Integrals together with derivatives are fundamental objects in Calculus; a very clear conceptual understanding of these is a must. This chapter summarizes the principles of integration and the link between integrals and primitives.


Let f denote a continuous and positive function on an interval [a, b].

By definition the Definite Integral of f between a and b, denoted by ∫ab f   or  ∫ab f(t)dt,  is the area between the f curve and the abscissa axis, delimited by a and b.

It is called a “definite” integral because of its dependence on the two given constants a and b.

The concept can be extended to a non-positive function, bearing in mind that areas in the negative portions of the function are negative.   


The Indefinite Integral or Primitive is a generalization of the Definite Integral. It is a function (as opposed to a definite value) depending on a variable, say x, which replaces the constant value b.

Notation: F(x) = ∫ax f   also written as ∫ax f(t)dt


  • F’(x) = f(x):  given that F(x) = ∫ax f , then the derivative of F is f ; the primitive can be looked at as the “inverse” of the derivative.
  • If F is a primitive of f then F plus any constant is also a primitive of f, since the derivative of a constant is 0; so there is an infinite number of primitives of a given function f, all differing by a constant term.
  • ab f = F(b) – F(a): formula to calculate a Definite Integral as the difference of the primitive at two given points b and a.



  • Direct calculation of ∫ab f for a given function f

ab f = F(b) – F(a) where F is the primitive of f .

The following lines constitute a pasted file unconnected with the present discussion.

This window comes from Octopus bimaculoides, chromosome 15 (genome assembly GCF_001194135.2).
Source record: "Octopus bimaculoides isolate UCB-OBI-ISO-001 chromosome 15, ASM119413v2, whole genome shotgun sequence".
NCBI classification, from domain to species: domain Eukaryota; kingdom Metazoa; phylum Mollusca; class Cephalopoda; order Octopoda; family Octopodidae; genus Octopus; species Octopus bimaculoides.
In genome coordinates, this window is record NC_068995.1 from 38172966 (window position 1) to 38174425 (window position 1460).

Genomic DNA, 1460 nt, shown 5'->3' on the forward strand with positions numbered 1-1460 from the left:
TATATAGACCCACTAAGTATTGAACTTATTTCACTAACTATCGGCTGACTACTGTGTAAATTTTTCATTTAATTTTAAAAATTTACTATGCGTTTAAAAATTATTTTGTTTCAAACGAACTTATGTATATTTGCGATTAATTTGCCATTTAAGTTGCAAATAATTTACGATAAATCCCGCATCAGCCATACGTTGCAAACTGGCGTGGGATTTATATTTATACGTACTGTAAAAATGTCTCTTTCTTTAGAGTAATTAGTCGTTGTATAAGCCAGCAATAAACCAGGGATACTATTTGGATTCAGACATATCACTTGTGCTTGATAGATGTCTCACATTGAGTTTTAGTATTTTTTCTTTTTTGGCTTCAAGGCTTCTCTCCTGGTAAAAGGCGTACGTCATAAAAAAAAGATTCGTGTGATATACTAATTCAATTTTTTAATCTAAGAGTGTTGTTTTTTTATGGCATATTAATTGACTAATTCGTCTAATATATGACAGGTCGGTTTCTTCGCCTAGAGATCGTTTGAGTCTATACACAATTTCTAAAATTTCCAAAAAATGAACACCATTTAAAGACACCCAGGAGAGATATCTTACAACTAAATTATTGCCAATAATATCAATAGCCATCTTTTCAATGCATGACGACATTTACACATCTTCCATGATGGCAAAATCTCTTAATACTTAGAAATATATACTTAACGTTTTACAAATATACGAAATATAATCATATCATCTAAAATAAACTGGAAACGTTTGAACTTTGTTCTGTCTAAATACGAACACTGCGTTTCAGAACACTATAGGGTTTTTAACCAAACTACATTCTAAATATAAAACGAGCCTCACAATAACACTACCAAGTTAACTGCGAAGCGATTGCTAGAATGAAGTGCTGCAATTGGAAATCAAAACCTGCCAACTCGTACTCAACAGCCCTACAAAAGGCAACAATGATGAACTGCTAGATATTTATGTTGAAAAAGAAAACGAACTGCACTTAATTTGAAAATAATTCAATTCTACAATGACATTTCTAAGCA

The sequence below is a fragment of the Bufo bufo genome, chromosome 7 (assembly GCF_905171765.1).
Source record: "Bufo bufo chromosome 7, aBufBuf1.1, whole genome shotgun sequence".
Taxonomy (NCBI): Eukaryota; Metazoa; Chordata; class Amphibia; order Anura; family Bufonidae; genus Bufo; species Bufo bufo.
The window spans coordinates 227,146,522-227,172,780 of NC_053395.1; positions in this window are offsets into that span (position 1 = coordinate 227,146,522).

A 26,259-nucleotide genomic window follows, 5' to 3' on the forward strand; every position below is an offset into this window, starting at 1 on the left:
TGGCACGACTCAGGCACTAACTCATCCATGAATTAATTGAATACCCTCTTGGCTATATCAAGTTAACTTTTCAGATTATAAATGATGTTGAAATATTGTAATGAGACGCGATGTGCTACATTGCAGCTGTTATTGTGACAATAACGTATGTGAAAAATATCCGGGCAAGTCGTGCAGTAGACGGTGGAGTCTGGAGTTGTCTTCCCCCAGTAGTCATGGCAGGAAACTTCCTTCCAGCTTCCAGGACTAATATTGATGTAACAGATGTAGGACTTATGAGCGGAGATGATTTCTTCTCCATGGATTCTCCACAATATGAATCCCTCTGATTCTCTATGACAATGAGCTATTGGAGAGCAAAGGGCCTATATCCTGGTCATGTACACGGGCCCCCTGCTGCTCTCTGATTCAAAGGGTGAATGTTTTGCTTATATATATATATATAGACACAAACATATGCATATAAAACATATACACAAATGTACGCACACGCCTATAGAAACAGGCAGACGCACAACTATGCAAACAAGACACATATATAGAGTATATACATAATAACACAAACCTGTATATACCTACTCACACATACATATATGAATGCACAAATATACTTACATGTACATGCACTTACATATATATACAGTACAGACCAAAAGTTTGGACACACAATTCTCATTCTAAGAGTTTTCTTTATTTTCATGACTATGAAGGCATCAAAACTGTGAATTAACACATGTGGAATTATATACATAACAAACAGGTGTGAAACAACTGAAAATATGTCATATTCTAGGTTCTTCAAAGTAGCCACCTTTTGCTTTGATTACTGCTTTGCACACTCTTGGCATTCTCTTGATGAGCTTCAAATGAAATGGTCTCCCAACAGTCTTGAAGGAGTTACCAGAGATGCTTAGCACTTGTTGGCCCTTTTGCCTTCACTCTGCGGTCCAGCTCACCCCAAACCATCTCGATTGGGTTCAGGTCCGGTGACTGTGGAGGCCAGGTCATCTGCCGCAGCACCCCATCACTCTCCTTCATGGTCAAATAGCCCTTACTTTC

It is then just a matter of identifying F given the function f, based on the knowledge of derivatives of common functions provided one of them is applicable.

Simple example:

f(x) = x ; find ∫ab f   = ∫ab x   

Derivative of x2  is  2x and derivative of  x2/2   is  x

Therefore the primitive de f(x) is F(x) = x2/2  and   ∫ab f = b2/2 – a2/2


  • INTEGRATION BY PARTS: a useful technique for finding the integral of a function when expressed as a product uv’ where v’ is a derivative of which we know the primitive.

Formula:   ∫ uv’= uv - ∫ u’v

Example 1:  ∫ x cos(x)

u = x  ; v’ = cos(x)

u’ = 1  ; v = sin(x)

⇒ ∫ x cos(x) = x sin(x) - ∫ sin(x) = x sin(x) + cos(x) + constant

Example 2:  ∫ x ln(x)

u = ln(x) ;  v’ = x

u’ = 1/x  ; v = x2/2

⇒ ∫ x ln(x) = x2 ln(x)/2 - ∫(1/x) (x2/2) = x2 ln(x)/2  - ∫ x/2   = x2 ln(x)/2   - x2/4  + constant


  • INTEGRATION BY SUBSTITUTION: a useful technique for finding the integral of a function when expressed as a product of a composite function g ∘ f (x) = g [f(x)] and of the derivative of f.

Formula:   ∫ g [ f(x)] f’(x) dx = ∫ g(y) dy 

after substituting    f(x) for y   and  f’(x) dx for dy.

Example: ∫ sin(√x) / √x dx

y = √x

dy = 1 / 2√x dx

⇒ ∫ sin(√x) / √x dx =  ∫ sin(y) * (2 dy) = 2 ∫ sin(y) dy  = -2 cos(y) = -2 cos(√x)  + constant